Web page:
Argus to Sail Once Moreposted: 1/30/2014
Ettel, who has kept the deteriorating vessel afloat at his company’s dock -- Boatswayne Ettel’s -- for the last seven years, woke up on the morning of Dec. 3, 2013 and knew something wasn’t right. When he got up to open his shop door, Ettel noticed that Argus was sitting lower in the water than it usually did. As he went aboard the tall ship, he saw salt water already flooded over the pumps of the vessel.
“I called the fire department and started getting hatch boards off so they could get their pumps in,” Ettel said.
Los Angeles Fire Boat Station 49 arrived at the scene within five minutes. But it was too late. “I just untied her so she wouldn’t take [my tugboat] down,” Ettel said. “It went down well; no one was aboard and no one was hurt.”
It is unknown what caused the ship to sink, he said, but the former Sea Scout and crew member has every intention of saving Argus from sitting on the bottom of the ocean.
Built in Marstal, Denmark in 1908, Argus worked as a cargo ship in Baltic and Scandinavian waters for Capt. Lars Anker Nielsen for 22 years before being sold to Tucker Thompson.
“When I first saw Argus she was unloading cement from her hold,” Thompson wrote in an entry that recounted his family’s travel through Denmark in search of a cheap boat to sail around the world on. “I completely re-rigged the ship making her into a topsail ketch. When I bought her, she had only a main mast and short bowsprit. The engine had been her main driving force in the later working years.”
After sailing around the world, Thompson brought the boat to Mexico, where he and his family made their way north through Baja, Calif., San Diego and finally to Newport Beach, Calif. where they docked at the Newport Sea Base in 1970.
Ralph Whitford, a Newport Harbor High School teacher and head of the Newport Sea Base at the time, thought the tall ship would make a great learning platform for Sea Scouts. He convinced Thompson to part with his boat for $40,000, said Fred Bockmiller, Argus’ longest standing captain.
Bockmiller, who has captained Argus for 26 years, recalled the times he spent sailing the vessel on the South Pacific Ocean where he was responsible for teaching 20 teenage boys how to navigate the tall ship.
He had his own share of adventures on the vessel. Braving terrible weather for hours at a time at an open air helm, witnessing a pod of six blue whales diving beneath the ship and saving a man’s life are some experiences etched in his memory.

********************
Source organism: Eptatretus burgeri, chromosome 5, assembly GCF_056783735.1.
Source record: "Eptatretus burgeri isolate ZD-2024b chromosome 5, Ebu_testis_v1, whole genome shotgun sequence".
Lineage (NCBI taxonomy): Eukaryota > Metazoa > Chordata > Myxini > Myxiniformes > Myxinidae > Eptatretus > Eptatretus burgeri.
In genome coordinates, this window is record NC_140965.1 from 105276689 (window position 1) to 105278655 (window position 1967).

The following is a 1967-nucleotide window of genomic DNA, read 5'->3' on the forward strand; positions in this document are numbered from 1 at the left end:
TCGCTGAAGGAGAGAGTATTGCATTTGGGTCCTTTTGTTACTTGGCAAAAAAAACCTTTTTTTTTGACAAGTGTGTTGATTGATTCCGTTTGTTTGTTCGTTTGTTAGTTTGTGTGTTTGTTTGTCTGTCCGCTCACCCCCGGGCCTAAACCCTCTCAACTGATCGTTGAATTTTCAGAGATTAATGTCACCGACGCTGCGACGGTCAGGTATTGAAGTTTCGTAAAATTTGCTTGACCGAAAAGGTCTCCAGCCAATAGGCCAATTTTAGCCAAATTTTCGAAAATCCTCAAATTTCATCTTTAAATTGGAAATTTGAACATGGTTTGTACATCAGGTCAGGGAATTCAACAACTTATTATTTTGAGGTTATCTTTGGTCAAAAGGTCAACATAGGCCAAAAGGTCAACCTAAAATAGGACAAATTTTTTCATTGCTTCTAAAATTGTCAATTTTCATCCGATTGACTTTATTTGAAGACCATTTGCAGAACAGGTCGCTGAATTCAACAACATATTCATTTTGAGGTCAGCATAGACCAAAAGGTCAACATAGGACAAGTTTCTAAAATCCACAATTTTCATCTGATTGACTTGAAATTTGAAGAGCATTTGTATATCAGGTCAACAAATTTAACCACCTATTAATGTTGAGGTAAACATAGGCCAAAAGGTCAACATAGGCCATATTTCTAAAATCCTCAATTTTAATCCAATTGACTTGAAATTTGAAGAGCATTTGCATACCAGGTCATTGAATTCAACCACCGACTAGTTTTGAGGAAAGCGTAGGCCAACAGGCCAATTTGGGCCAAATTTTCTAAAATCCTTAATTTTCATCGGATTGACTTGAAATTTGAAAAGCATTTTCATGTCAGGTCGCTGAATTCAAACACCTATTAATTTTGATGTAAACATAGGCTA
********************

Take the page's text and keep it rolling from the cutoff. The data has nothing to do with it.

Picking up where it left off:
“We always did man overboard drills,” Bockmiller said, recalling the weekly trips he’d make with the Sea Scouts from Newport Harbor to Catalina Island. “We always took a long inflatable motorboat – that was our rescue boat and we’d use it in rehearsal.”
On one particular trip, while Bockmiller was in the cabin, a Sea Scout named Zack Bayberry scanned the ocean from portside of the ship and called out “man overboard!”
“I came back up and one kid pointed out what looked like a yellow balloon out in the water, but there something next to it,” Bockmiller recalled. “I figured it was a dead seal but I told my crew to take the inflatable over to the body.”
The body turned out to be Dan Carlock, a diver who had been abandoned by his ship. Although he was alive, he had already reached hypothermia,Bockmiller recalled. His crew brought him aboard Argus and sailed back to Newport Harbor. Eventually, the 106-year-old tall ship began to show its age.
"When it got here it wasn’t in too bad of shape but year after year it got worse and worse and worse,” Bockmiller said. “It was approaching 100 years without proper work being done on the hull.”
“The Sea Scout Base was making a lot of money from the ship but they weren’t putting enough back into it,” said Ettel, whose company was responsible for replacing Argus’ deck and sanitation systems in 1992.
“The Argus, being as old as it was, required a lot of TLC day in and day out,” said Mike Stewart, who captained Boy Scout-owned vessels that neighbored Argus at the docks. “The Newport Sea Base didn’t have much of a budget for it so they were always just maintaining it the best they could. They had a lot of volunteers but there were still some people that needed to be on the pay role.”
In 2006, Argus was retired from the SeaScouts after more than 35 years of service. The decision followed U.S. Coast Guard officials’ discovery of dry rot in the boat’s bow
Upon the vessel’s retirement, Whitford bought it for $1 with plans to have it repaired. Ettel, an original Sea Scout who sailed aboard Argus, offered to keep the vessel afloat at his dock while Whitford raised money through The Argus Foundation to repair it.
Once enough funds were raised, Ettel, a shipwright by trade, would restore the boat.
But funding never came, and last December, Whitford passed away, leaving Argus unclaimed and perpetually floating at Ettel’s dock.
“A Second Coming”
Now Ettel and other former Sea Scouts of Argus like Devin Dwyer, are working to raise $120,000 to lift the boat from the water, haul her out and buy the lumber and other materials needed to restore the vessel back to her former glory. It’s either that, or sign her over to the port, which will raise her and send her to the disposal dock, Ettel said. And after all of the boat’s history, it’s the last thing he wants to do.
“Argus needs new framing and new planking,” Ettel said. “She already has new decks; we put brand new ones on her in 1992. The rig’s good, the decks are good, it’s just the hull.”
“If Ettel can raise Argus – the second coming,” Bockmiller said, reaching his hands to the sky, “I would probably kiss his feet, because I still love that old boat.”
Anyone interested in donating can address checks to The Argus Foundation and send to 310 22nd street, Huntington Beach, Calif. 92648.